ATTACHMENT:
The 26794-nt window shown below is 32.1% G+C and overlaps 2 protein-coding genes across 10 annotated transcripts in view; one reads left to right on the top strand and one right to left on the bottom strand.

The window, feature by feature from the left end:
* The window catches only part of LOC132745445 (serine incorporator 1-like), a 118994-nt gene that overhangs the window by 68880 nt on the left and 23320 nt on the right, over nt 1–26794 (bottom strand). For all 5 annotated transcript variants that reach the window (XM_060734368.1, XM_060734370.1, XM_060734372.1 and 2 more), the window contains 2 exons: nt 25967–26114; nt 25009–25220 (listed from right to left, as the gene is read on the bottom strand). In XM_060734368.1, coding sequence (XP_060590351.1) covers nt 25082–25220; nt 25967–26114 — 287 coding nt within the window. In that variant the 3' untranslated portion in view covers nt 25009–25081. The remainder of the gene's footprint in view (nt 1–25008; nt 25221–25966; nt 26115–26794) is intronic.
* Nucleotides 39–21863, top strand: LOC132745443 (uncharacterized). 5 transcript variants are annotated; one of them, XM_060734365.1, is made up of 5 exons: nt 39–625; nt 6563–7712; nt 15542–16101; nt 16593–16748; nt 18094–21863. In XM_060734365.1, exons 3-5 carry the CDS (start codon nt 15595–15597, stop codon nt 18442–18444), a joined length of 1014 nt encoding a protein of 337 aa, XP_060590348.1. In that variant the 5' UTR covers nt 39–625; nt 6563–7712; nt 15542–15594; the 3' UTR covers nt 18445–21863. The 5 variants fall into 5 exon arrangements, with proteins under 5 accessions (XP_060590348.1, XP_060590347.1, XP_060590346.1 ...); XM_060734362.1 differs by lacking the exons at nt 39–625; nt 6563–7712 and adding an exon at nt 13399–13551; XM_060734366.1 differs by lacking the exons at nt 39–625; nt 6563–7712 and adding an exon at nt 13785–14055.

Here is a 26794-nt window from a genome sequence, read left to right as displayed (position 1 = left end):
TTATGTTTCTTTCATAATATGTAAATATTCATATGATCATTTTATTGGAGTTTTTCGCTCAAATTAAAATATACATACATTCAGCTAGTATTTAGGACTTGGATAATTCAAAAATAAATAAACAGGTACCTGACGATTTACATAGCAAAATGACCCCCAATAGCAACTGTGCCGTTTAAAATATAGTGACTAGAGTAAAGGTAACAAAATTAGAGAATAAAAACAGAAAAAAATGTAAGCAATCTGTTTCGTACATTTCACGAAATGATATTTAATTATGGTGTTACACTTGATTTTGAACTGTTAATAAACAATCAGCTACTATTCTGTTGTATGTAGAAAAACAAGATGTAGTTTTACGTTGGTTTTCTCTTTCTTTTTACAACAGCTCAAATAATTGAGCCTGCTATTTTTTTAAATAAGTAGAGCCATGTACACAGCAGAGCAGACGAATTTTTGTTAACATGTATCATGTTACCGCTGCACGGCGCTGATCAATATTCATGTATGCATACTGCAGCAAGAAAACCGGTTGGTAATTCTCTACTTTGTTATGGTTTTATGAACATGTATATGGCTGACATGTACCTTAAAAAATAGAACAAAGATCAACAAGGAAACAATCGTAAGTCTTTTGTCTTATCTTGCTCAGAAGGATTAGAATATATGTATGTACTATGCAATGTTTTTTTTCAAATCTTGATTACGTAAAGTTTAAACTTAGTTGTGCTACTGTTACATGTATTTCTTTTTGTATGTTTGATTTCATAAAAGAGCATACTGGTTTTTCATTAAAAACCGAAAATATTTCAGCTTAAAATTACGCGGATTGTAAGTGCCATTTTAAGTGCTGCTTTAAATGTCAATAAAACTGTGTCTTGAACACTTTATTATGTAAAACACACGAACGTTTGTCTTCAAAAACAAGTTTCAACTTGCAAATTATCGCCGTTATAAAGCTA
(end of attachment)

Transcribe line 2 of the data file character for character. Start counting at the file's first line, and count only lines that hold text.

The window, feature by feature from the left end: